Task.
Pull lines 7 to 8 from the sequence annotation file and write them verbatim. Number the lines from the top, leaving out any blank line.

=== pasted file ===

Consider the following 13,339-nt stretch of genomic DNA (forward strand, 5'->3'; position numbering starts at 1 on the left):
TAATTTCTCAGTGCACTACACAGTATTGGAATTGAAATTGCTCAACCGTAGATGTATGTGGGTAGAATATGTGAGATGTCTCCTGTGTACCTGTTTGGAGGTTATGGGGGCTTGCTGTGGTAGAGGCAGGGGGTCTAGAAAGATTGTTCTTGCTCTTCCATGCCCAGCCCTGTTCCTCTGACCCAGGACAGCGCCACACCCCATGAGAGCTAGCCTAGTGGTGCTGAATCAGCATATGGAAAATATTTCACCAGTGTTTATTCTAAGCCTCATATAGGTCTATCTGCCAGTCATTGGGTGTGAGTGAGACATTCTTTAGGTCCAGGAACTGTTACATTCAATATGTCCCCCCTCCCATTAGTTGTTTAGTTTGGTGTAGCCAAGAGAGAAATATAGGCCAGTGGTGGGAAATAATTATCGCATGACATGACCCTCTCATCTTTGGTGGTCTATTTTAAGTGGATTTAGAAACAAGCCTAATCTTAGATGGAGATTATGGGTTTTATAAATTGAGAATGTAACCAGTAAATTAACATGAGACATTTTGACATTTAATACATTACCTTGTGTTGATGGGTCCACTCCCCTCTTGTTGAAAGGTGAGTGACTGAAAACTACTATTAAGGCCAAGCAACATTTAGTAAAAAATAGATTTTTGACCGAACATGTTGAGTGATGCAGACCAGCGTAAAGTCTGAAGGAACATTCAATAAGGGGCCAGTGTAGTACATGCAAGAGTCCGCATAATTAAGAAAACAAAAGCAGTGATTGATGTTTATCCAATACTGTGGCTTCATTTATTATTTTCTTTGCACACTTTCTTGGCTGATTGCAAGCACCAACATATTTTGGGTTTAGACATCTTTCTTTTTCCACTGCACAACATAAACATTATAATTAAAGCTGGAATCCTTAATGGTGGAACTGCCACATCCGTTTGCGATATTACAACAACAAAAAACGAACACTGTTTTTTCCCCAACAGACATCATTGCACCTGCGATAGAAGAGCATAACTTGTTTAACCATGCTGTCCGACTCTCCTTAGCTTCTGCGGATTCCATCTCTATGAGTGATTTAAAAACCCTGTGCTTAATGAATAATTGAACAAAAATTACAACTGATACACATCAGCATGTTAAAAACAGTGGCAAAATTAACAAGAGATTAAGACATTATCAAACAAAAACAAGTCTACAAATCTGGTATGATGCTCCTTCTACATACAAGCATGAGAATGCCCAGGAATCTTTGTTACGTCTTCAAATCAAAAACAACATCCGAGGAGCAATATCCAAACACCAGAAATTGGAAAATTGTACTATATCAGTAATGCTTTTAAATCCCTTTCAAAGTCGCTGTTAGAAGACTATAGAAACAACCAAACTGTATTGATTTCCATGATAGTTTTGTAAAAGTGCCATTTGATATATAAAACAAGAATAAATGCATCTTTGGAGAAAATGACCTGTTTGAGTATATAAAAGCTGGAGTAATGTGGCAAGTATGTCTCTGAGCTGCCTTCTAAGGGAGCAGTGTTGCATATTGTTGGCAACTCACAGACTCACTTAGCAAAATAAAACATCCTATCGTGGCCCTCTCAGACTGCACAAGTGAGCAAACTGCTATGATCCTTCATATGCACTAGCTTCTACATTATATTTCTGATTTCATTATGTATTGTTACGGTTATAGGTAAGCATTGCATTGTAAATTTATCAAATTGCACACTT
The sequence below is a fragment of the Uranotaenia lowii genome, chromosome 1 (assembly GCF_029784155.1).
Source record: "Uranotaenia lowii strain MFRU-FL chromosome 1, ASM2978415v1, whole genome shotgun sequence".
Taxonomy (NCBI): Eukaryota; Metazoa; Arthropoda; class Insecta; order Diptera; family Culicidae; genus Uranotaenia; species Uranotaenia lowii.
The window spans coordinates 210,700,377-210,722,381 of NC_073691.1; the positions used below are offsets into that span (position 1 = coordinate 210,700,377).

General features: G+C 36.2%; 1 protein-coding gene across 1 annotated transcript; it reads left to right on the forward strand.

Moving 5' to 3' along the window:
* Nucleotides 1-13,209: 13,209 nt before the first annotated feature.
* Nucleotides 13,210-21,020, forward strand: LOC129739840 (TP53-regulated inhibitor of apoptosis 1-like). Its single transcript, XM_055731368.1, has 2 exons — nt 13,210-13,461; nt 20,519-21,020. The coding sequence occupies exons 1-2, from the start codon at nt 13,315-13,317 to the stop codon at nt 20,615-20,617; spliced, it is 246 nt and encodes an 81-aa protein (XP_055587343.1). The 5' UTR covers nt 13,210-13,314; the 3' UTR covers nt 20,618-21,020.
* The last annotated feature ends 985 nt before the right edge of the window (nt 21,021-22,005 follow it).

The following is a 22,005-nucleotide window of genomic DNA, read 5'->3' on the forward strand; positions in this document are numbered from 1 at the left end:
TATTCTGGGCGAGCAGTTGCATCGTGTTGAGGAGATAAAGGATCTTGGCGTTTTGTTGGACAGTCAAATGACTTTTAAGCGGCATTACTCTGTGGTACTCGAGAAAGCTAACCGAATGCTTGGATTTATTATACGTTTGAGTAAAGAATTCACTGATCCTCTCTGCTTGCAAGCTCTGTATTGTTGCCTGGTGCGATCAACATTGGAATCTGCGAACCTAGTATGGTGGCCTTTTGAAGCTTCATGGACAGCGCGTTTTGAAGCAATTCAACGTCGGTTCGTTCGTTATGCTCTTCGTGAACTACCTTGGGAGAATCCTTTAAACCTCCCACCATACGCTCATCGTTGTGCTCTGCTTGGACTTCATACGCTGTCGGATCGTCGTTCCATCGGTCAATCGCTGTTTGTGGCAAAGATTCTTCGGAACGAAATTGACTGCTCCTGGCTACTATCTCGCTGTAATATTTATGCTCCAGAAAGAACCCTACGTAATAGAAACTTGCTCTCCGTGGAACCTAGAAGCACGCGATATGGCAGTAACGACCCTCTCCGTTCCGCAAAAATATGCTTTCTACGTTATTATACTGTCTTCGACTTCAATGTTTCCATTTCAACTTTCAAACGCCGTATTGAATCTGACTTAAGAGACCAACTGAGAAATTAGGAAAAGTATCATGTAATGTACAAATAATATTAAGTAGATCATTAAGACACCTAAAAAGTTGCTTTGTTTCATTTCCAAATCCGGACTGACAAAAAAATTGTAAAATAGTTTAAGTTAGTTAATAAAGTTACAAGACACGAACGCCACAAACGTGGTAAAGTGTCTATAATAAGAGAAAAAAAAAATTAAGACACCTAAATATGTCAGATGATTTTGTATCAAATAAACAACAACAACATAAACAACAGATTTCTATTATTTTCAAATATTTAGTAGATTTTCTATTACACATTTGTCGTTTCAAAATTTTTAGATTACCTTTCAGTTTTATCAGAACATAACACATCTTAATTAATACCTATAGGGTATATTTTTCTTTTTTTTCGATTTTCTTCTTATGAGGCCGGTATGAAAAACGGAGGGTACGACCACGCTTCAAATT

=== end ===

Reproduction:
General features: G+C 36.2%; 1 protein-coding gene across 1 annotated transcript; it reads left to right on the forward strand.

Moving 5' to 3' along the window: